Within the slide deck, it tells students to:

- Give the letter and sound

- Do a given action for each letter, such as “hop” for the H or “itch” for the I.

- Draw the letter in the air

- Finger spell the letter (ASL)

- Draw the letter on someone’s back (or on a stuffed animal), and have them draw it on yours.

- Build the letter with the manipulative of your choice: cereal, pennies, blocks, fishy crackers, craft sticks, Wikki Sticks, etc. The kids tip their cameras down (on their Chromebooks) so that we can all see what they are building. I love to see what they come up with each day!

- We play “Beginning Sounds Guess What.” I read the clue for a word that starts with our letter, and the children raise hands to guess. I recently uploaded printable picture cards to the TPT file for each letter to send home to the kids each week, so that all of the children can answer the riddle by holding up a picture card to their camera.

-Thumbs Up/Down if this is our letter of the week. There are about ten slides included per letter that have the letter written in various fonts, plus some other look-alike letters. The kids give a thumbs up or down when I display each letter.

- Sing the song for our current letter with the actions on the video. (Linked, but editable.)

- Once we are finished with all of our letter/number/sight word of the week slides, we practice writing it on a whiteboard or page protector.


8:32 AM: Number of the Day/Week Google Slides

Note: we do as much of this as we have time for, otherwise I skip some slides.




Within the slide deck, it tells the kids to:

- Identify the number using fingers

- Spell the number

- Jump once for each dot on the ten frame for our number

- Stomp once for each dot on the domino for our number

- Draw the tally marks in the air for our number

- Show with fingers the number that comes before

- Show with fingers the number that comes after

- Count on, starting at our number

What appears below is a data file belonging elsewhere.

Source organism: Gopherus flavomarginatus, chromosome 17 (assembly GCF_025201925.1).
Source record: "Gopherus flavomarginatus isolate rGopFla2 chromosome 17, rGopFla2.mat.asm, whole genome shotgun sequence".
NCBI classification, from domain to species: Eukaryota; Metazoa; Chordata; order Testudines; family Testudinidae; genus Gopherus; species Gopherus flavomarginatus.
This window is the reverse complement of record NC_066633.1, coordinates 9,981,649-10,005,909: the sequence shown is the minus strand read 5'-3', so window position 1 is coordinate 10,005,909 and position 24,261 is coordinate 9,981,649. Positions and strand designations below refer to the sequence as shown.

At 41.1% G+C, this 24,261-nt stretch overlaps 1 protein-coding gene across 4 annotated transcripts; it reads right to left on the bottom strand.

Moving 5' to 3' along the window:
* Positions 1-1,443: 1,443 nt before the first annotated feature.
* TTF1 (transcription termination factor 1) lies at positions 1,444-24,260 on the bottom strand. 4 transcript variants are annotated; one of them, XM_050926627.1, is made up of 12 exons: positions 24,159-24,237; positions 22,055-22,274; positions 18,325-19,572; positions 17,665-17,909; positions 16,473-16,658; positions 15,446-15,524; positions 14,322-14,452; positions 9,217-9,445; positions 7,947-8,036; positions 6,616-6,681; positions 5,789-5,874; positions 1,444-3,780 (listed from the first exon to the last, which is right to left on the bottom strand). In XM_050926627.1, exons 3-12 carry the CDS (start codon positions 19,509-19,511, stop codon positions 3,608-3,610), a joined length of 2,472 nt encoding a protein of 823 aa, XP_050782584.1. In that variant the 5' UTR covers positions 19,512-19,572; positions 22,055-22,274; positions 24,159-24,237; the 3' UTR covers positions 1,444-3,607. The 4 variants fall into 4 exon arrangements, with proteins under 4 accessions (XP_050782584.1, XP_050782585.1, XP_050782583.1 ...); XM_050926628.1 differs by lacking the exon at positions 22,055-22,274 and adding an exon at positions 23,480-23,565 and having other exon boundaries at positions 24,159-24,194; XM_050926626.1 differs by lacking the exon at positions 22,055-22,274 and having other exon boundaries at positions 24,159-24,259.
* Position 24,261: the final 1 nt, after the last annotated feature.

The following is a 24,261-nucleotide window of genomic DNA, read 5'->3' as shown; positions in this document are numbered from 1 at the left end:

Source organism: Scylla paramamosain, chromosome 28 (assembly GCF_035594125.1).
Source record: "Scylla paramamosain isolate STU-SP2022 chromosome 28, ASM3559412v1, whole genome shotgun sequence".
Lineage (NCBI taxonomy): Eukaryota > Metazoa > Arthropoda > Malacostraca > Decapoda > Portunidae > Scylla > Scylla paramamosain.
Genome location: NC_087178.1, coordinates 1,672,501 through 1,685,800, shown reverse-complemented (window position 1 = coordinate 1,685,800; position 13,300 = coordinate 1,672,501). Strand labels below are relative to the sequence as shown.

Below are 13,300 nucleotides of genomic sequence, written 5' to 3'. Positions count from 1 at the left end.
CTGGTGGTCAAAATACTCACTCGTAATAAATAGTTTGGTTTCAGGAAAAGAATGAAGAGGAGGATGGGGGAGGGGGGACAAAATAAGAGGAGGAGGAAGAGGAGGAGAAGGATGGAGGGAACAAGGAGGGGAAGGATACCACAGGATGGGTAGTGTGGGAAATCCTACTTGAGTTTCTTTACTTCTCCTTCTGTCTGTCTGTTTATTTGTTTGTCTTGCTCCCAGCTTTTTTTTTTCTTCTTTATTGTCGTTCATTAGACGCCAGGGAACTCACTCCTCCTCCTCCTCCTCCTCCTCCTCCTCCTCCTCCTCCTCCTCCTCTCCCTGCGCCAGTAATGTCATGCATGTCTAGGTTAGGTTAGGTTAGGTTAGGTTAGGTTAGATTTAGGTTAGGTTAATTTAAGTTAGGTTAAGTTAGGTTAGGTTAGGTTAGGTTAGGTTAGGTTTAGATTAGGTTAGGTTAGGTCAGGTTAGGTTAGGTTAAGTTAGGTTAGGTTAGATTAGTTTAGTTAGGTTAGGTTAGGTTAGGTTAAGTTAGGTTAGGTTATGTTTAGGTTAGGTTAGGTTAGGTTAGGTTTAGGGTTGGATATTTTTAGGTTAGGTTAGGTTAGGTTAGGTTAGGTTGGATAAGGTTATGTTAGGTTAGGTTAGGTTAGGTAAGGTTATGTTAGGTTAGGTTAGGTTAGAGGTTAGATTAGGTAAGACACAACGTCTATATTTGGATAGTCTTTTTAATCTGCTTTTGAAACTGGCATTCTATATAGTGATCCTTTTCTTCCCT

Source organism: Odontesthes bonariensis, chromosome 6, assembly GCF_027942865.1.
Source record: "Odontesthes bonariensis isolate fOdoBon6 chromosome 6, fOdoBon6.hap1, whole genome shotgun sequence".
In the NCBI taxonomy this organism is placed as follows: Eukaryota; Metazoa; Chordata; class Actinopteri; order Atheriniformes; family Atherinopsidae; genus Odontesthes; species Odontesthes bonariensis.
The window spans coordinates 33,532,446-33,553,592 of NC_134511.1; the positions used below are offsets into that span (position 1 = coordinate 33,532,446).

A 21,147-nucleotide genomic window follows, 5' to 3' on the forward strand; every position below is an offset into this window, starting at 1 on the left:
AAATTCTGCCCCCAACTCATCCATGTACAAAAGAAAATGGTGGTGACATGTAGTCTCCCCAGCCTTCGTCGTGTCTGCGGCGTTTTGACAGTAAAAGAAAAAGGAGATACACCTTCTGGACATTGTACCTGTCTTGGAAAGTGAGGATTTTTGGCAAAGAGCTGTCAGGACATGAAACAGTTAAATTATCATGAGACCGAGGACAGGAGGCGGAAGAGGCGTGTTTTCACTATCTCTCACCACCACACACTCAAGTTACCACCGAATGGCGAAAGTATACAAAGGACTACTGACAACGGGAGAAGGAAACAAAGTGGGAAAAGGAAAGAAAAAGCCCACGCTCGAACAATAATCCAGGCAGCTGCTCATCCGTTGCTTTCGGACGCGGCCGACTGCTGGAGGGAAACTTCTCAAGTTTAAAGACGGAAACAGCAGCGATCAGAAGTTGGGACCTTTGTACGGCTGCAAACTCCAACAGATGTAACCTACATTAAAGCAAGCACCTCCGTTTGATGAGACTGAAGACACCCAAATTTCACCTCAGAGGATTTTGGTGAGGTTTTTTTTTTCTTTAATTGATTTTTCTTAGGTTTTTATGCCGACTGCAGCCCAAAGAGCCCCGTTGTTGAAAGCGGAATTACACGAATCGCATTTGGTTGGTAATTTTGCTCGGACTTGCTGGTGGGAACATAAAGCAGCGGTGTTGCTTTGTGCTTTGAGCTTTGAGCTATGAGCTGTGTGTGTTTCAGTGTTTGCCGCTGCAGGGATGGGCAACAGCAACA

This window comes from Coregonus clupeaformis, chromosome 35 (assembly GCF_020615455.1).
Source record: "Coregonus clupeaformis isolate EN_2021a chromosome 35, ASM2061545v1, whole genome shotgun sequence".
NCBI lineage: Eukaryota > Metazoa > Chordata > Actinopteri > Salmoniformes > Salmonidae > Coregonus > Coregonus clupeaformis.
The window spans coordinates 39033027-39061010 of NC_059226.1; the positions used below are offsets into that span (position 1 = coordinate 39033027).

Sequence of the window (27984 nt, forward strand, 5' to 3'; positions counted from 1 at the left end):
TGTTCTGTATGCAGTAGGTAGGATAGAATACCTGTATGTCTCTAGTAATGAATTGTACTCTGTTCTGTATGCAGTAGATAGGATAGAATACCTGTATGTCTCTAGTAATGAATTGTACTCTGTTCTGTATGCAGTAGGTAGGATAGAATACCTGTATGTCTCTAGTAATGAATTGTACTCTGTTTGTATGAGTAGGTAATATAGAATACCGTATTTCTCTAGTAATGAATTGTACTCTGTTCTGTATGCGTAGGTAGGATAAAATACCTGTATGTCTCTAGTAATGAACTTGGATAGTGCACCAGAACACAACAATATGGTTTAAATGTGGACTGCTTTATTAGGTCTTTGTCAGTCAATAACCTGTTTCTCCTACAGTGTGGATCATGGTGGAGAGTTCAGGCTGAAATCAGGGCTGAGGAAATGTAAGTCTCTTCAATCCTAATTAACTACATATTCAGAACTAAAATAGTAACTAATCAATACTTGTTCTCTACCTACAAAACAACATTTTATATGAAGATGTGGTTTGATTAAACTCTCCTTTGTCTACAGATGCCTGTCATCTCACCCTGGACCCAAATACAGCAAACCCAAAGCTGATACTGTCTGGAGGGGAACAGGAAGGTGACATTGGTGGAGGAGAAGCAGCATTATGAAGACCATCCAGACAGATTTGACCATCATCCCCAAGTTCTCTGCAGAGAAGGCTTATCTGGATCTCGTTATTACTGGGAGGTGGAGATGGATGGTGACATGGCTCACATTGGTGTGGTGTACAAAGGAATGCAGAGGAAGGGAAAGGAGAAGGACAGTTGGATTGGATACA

- Do our Counting Creature chant for each number, and bounce in our seats as we count to our number

- Sing the Number Formation Song (Audio provided with purchase of the Google Slides set on TPT, but NOT with the PowerPoint set on my website. Video is linked but only available to HeidiSongs Uscreen subscribers.)


8:37 AM: Sight Word of the Day/Week Google Slides

Note: we do as much of this as we have time for, otherwise I skip some slides.




Within the slide deck, it tells the kids to:

1. Read it.

2. Draw it in the air, then clap and read.

3. Finger spell it using ASL, then clap and read.

4. Count the letters.

5. Tap once for each letter, then clap and read. (You can tap the desk, your arm, your shoulders, etc.)

6. Twist palms together once for each letter, then clap and read.

7. Read it in a sentence. (I call on a volunteer to read it to us while I point with the cursor. Sometimes I call on more than one person to read the same thing! Then I tell them to go find someone to read the sentence to.

8. Thumbs up when you’re ready to move on!

9. Sing the Sight Word song. (Audio provided with purchase of the Google Slides set on TPT, but NOT with the PowerPoint set on my website. Video is linked but only available to HeidiSongs Uscreen subscribers.)


8:42 AM: Written Practice for Number/Letter/Sight Word/Shape of the Week




- Fill out our Number of the Day printable chart in page protector with dry erase markers. (We don’t do this everyday due to time constraints.) The chart is included with purchase of the Number of the Day Google Slides.

- Flip it over and practice writing the Letter of the Week on the back, and some beginning sound pictures.

- Write our Sight Word of the Week on the back, too. Some children already go a step further and write a sentence.